Interactive

The Soundscape of LA Via GPS


LOS ANGELES — For LA’s drivers, the city passes by in a blur, a city protected by glass and one’s own soundtrack. Every experienced Angeleno has a driving mix, a series of podcasts, and, of course, favorite radio stations, to keep them occupied while scooting (or crawling) around town. LA is often a city that’s seen but so rarely heard.

Made in LA, a biennial exhibition occurring across multiple venues in Los Angeles, is a great way to unify the city’s sprawling art scene. But attending the events requires travel, and lots of it, as you traverse Venice Beach and Westwood and Culver City in search of good California art. And where better to experience LA than in transit?

Enter the Made in LA Sound Map, a GPS-based iPhone app that detects where you are and automatically plays an interview. Here’s what the creators had to say:

So if a listener was traveling down 7th street past all of the fabric stores, Made in L.A. artist Michele O’Marah would be talking about how the fashion district in downtown LA was a huge inspiration to her. They call this a locative media experience. The audio is triggered by GPS, which is tracking your location as you use the app.

What results is interviews that pop up as you drive across town, as artists recount memories and interviews of the work they make. It’s an amazing way to peek behind the postmodern curtain of Los Angeles, a city seemingly devoid of history and character and understand the hidden voices and creative presence not immediately obvious.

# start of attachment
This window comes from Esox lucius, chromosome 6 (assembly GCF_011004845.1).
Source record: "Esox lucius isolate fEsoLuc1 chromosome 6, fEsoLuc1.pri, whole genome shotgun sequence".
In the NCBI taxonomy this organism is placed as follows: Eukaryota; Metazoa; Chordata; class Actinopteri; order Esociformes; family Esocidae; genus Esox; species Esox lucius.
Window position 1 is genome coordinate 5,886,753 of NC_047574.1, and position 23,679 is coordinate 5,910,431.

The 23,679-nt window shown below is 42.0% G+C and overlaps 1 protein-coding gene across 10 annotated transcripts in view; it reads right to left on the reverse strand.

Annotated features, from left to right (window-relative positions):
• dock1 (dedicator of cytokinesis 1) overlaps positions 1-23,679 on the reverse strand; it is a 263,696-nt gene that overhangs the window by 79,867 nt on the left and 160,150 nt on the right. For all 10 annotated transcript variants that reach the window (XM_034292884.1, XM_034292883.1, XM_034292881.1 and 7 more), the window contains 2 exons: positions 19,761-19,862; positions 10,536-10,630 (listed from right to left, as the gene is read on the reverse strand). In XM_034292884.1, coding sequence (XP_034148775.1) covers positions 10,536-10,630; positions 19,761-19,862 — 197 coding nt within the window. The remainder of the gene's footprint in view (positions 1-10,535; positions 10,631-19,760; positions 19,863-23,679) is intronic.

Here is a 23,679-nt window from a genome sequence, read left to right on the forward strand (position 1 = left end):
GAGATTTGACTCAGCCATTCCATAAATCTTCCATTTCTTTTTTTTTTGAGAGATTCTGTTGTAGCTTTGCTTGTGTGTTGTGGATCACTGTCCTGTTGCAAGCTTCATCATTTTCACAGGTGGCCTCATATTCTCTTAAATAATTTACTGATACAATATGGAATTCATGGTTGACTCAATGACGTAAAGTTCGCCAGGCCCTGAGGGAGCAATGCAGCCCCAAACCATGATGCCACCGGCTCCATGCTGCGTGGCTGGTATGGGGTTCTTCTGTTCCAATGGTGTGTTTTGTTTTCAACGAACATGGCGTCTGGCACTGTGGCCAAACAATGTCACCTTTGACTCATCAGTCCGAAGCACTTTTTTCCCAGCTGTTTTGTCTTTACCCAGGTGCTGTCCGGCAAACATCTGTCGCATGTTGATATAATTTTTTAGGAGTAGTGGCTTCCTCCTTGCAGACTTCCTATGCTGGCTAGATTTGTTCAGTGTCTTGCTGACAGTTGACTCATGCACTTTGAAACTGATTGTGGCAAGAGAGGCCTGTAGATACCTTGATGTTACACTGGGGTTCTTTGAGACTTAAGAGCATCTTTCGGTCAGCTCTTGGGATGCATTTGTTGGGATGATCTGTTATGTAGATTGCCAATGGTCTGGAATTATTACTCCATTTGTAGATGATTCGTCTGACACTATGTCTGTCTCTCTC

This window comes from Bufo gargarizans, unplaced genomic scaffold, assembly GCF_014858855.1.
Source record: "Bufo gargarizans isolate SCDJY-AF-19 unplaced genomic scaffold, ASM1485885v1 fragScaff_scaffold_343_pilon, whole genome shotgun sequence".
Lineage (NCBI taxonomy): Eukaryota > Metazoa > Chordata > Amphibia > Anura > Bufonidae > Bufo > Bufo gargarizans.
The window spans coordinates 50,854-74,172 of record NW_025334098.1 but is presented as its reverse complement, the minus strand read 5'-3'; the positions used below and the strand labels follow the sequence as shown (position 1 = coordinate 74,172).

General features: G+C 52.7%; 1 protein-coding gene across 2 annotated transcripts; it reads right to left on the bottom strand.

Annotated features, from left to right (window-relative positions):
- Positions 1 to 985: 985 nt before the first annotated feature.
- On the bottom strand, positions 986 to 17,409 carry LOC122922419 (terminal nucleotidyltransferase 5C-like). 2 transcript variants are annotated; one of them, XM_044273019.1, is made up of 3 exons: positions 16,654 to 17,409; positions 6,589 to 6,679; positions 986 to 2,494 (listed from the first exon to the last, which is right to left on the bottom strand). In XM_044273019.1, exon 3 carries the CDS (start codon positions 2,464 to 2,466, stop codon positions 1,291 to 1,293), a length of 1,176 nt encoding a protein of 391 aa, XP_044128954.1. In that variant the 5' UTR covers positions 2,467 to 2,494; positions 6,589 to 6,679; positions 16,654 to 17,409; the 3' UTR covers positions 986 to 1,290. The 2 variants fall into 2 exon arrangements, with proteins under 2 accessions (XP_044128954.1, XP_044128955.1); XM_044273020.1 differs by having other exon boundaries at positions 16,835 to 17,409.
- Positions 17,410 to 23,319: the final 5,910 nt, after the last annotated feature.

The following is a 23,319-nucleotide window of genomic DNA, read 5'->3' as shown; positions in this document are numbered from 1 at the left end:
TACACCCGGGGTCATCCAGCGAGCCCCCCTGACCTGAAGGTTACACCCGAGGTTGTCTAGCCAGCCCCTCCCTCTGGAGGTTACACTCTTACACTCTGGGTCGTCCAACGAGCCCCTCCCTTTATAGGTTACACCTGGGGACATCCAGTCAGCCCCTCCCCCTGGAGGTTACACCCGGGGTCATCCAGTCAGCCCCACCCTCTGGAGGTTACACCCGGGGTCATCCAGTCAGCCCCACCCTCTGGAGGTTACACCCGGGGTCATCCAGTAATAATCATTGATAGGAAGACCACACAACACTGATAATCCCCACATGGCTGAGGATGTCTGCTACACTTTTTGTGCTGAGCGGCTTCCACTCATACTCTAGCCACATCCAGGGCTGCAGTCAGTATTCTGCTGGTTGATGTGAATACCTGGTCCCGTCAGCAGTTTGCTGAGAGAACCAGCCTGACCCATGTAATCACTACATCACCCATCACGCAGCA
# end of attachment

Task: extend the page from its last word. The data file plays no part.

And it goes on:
The only downside of the app is that it does require you to physically be in the proper location. Otherwise, there’s no way to access the interviews and content. This is a clever way to force the experience but leaves the app inaccessible to those outside the geographic area or who may never visit Los Angeles during the exhibition run. Hopefully the interviews will be available soon.

For those of you not able to attend, the Hammer Museum has made available the outtake for Animal Charm’s interview, featuring a stuttering attempt to create a smooth introduction:

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